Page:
Sea surface temperature anomalies (SSTA) in the Eastern Pacific, specifically off the Peruvian coast, have shown a recent warming. SSTA is defined as the difference between the actual temperature and normal conditions for that time of year. Negative anomalies indicate cooler than normal temperatures, while positive anomalies indicate warmer than normal temperatures. Warm anomalies greater than 2°C have been persistent off the northern to central coast of Peru for over one month. Such warming events off Peru have been historically known to precede El Niño conditions in the Equatorial Pacific. Although it is too early to determine whether such warm anomalies will lead to a shift to El Niño conditions in the Equatorial Pacific, some local effects have already been seen.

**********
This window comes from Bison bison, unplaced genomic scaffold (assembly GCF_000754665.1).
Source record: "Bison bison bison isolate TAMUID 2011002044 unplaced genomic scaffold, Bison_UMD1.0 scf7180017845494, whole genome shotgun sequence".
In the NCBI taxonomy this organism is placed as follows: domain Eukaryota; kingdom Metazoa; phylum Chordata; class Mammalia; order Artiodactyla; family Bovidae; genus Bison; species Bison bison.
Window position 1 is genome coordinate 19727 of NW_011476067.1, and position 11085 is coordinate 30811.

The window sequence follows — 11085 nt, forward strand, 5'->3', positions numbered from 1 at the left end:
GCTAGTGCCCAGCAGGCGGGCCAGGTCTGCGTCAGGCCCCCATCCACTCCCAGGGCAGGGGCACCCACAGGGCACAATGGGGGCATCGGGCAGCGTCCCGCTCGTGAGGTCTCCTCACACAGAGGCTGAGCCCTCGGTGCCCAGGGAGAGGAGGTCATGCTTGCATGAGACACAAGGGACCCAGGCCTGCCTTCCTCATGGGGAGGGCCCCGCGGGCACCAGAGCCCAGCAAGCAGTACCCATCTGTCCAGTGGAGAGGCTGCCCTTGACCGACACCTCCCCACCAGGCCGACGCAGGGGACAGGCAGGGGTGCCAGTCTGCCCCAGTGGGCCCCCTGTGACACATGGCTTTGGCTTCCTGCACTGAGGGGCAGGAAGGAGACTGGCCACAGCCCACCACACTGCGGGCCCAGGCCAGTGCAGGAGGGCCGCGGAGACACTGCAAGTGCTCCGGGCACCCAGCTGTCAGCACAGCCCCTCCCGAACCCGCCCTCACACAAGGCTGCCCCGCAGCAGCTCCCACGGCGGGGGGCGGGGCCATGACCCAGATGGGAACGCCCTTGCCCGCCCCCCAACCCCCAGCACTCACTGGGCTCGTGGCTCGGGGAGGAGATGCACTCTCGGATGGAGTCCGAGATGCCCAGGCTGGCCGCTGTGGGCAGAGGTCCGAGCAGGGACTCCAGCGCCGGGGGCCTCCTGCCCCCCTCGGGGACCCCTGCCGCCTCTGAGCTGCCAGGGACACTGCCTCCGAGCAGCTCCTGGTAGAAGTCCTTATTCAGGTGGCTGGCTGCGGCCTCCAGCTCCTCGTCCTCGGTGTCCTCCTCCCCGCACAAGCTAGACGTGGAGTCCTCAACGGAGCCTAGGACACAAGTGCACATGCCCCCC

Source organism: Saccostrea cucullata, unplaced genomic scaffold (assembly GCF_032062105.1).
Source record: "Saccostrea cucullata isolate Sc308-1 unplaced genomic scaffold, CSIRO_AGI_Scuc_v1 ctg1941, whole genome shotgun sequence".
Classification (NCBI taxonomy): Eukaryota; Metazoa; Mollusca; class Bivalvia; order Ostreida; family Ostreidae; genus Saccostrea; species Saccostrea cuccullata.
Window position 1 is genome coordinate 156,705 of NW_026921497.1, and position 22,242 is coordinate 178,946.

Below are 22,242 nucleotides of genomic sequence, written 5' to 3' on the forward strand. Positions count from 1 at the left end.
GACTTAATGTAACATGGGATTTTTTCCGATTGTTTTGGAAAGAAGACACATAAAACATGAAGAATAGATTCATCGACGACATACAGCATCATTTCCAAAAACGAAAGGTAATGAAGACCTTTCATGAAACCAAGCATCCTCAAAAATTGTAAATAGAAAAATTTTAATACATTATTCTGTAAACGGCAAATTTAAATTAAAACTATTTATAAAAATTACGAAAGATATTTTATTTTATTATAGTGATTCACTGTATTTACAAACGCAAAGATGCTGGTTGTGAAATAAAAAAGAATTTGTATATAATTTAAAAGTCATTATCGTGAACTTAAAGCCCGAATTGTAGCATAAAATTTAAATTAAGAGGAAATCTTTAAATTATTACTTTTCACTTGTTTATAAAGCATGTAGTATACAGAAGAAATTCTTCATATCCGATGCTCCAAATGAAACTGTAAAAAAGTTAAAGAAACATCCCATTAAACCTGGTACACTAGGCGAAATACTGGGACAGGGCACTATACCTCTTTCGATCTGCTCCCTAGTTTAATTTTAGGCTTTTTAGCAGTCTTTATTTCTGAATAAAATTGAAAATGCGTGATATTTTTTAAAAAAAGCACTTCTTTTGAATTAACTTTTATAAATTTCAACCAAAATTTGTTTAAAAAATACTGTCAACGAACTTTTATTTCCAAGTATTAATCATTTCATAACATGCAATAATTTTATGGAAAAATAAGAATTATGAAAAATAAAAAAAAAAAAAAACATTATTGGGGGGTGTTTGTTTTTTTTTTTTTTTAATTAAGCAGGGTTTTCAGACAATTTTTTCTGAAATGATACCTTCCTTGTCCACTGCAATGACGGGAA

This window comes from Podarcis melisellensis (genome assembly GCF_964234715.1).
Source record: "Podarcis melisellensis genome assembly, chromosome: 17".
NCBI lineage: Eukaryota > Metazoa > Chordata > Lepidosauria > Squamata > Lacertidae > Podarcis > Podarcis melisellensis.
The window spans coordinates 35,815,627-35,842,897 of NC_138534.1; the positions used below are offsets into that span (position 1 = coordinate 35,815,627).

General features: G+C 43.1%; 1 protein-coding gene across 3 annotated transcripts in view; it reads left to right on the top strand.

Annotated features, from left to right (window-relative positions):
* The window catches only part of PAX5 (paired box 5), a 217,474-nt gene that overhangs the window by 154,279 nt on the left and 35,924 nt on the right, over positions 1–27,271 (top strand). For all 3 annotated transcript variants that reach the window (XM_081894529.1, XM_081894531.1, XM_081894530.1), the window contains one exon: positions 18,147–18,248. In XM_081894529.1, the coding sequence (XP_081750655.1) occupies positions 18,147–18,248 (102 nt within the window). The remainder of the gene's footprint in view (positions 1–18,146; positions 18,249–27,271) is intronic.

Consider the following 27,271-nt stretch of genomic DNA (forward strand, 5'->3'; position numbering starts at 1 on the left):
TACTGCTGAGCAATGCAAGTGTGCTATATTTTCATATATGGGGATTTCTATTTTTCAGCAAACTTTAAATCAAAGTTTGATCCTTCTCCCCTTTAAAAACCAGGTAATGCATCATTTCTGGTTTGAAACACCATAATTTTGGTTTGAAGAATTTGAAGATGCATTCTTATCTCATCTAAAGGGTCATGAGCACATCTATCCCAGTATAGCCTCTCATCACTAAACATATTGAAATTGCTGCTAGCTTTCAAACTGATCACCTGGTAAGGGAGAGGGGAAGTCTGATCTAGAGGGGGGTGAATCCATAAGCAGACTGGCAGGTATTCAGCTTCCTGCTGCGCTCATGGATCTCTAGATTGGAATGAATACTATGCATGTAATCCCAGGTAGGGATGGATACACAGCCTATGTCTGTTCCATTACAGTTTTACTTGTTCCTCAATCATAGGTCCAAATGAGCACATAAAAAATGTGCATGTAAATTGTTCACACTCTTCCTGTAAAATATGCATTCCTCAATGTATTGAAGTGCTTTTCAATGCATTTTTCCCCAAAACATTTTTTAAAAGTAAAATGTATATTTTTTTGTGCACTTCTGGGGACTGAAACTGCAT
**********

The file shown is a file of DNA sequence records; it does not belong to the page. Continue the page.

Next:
Effects of this warming on the biology are already being observed. Hundreds of birds and dolphins have been washing up dead along the Peruvian coast. However, such deaths have been previously reported during the 1997-98 El Niño. Although it is impossible to determine whether a 2012 El Niño is coming or how strong it would be, the coupling between ocean temperatures and the biology continues to have far reaching consequences that can severely affect coastal regions such as Peru.